The issue is that the new regulations create the regulatory structure and a political vacuum ripe for more regulations. The rules, which penalize career colleges whose students cannot repay their loans, inaugurate what Kevin Carey, policy director for the Think Tank Education Sector, calls in the article a “new era of widely available data about how much college graduates earn and what kind of jobs they take.” He goes on to describe how, now that the beast is built, it will be easier for government to expand into other areas of education regulation. Once government policymakers can wield this data, it is only a matter of time before calls to clamp down on and curb federal spending throughout higher ed are heard.
…to be clear, my question here is not about the for profit institutions, but rather about the use of regulations targeting for profit institutions against traditional majors.
I’m traveling, and thus unfamiliar with any arguments, debates, quarrels, or skirmishes that may have developed over the past few days. However, I do have a couple of links. First, this week’s columnnis about reputation and the decision to remain in Afghanistan. Second, I wrote a guest post at The Will and the Wallet about my security assistance column from two weeks ago.
Huh. I wonder why the United States didn’t invade Libya for its oil at some point between 1991 and 2003. I also kinda wonder why, if we’re invading Libya for its oil, the war isn’t already over. The interests of Britain, France, and the United States don’t exactly coincide where oil drilling and oil concessions are concerned, which makes it odd that one of the three hasn’t stepped up to finish the job, and presumably to ensure the access of domestic oil investors. Finally, I’m mildly curious why we haven’t yet invaded Venezuela; as we know, “the U.S. has long made clear that it will not tolerate hostile or disobedient rulers in countries where it believes it has vital interests, and that’s particularly true in oil rich nations (which is one reason for the American obsession with Iran).” While I remain deeply skeptical about both the decision to intervene in Libya and the course that intervention has taken, I suppose you can count me as someone– somewhere– who doubts that oil is the driving consideration for US involvement in Libya.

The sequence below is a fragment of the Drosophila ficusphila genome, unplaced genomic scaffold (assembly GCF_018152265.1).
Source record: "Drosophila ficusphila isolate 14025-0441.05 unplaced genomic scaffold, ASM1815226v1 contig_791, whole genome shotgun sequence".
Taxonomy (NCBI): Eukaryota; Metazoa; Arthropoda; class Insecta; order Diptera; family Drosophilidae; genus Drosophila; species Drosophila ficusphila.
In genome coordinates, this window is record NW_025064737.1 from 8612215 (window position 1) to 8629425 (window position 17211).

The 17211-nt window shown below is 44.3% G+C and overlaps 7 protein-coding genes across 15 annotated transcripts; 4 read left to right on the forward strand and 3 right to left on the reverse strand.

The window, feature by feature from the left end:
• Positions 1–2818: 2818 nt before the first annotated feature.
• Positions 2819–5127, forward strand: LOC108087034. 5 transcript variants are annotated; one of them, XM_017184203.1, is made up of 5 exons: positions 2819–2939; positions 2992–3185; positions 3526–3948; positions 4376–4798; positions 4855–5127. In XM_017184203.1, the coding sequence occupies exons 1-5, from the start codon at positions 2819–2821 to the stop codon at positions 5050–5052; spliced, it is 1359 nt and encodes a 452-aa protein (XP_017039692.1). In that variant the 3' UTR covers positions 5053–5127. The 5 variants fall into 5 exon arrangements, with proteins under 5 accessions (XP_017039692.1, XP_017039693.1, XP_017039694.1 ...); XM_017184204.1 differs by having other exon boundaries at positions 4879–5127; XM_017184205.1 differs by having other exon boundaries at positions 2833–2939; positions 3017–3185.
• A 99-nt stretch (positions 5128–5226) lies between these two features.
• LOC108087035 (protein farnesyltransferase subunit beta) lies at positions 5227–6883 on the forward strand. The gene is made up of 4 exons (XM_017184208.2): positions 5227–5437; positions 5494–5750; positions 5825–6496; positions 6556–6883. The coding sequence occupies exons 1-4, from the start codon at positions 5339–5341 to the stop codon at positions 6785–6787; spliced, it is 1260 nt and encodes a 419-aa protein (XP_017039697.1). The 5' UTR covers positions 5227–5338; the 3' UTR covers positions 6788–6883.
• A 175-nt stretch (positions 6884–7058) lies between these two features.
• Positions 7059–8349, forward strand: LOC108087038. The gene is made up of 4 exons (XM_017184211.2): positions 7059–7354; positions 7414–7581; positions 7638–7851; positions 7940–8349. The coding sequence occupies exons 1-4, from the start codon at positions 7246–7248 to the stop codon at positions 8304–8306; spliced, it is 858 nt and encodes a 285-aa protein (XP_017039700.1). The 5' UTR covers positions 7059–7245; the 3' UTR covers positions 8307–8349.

I look forward to Glenn explaining why this rhetorical question: “Is there anyone — anywhere — who actually believes that these aren’t the driving considerations in why we’re waging this war in Libya?” and this statement: “That’s not to say that Gaddafi’s “resource nationalism” is the only or even overriding motive for the war in Libya,” aren’t contradictory; the first clearly implies that anyone who believes that oil isn’t the driving consideration for why we’re waging war in Libya is a dupe, while the second allows that oil may not be the only, or even overriding, motive for the war in Libya. It would have been nice if Glenn had made more clear what a radical retreat his “Update”, which reads in part “It’s just hard to believe that any rational person would believe that the war in Libya is unrelated to the fact that Gaddafi has been increasingly obstructionist in allowing Western oil companies access to that nation’s oil and that Libya is so rich in oil,” is from his initial post, which is explicit in claiming that the United States, Britain, and France have launched a war for oil.
My recent comments notwithstanding, it should go without saying that my endorsement is most definitely for sale. I, and indeed most of the other contributors to LGM, will happily shill for whatever you happen to be selling, provided you meet our very reasonable prices. Of course, pricing depends on profile of contributor (Lemieux and I require top dollar, the rest of the band rather less), subject matter (Campos demands extra for weight loss product endorsements, and Noon’s coveted recommendation of anti-vax literature costs a pretty penny), nature of endorsement (if you want djw to actually use your hair product, or Loomis to use your hair loss product, you’ve got to be willing to open the wallet). Kaufman and Brockington are also available in the unlikely event that you can think of something that you’d want to have either of them endorse.
The most recent entry into this genre also comes courtesy of the Heritage Foundation, with an assist from the Weekly Standard. Mackenzie Eaglen and Bryan McGrath have penned an essay arguing that the United States needs to strengthen its commitment to seapower in order to maintain not only its global influence, but also the modern global economic system. Detailed at length in a Heritage Foundation report and in a briefer version at the Weekly Standard, Eaglen and McGrath’s nightmare scenario depicts the United States circa 2025 as a broken country, friendless and at the mercy of a nefarious coalition made up of China, Russia, India, Korea, Iran, Egypt, Iraq, Jordan, Palestine and Syria. Not pretty and altogether alarming. But before we beg the authors to save us, we might want to consider whether the wool is being pulled over our eyes. How does this dreadful state of affairs come about?
Two additional thoughts:
This kind of nonsense highlights the need for robust progressive defense infrastructure. The problem with Heritage Foundation bullshit is that on relatively technical defense issues like this, there’s often very little pushback from knowledgeable progressives. It will surprise no one to find that I think that seapower is pretty important, and that there’s a clear progressive case to be made for a seapower-focused national security strategy. While things have certainly gotten better over the last couple years, we too often cede the field to Heritage Foundation bullshit artists.
The lack of progressive infrastructure on these issues creates additional problems of opportunity. Mackenzie Eaglen is a Heritage Foundation hack; she’s paid to lie in the service of powerful defense interests. Not really my cup of tea, but I can respect that on some level; everybody’s got to make a living. Bryan McGrath is different; I’d like to think that if he had the opportunity to write a high profile brief in favor of seapower that didn’t involve a string of events somewhat less likely than a maritime oriented alien invasion. This isn’t to absolve McGrath; no matter how much I cared about seapower, I would never have put my name on garbage like this. Nevertheless, it would be nice if progressives offered some institutional alternatives.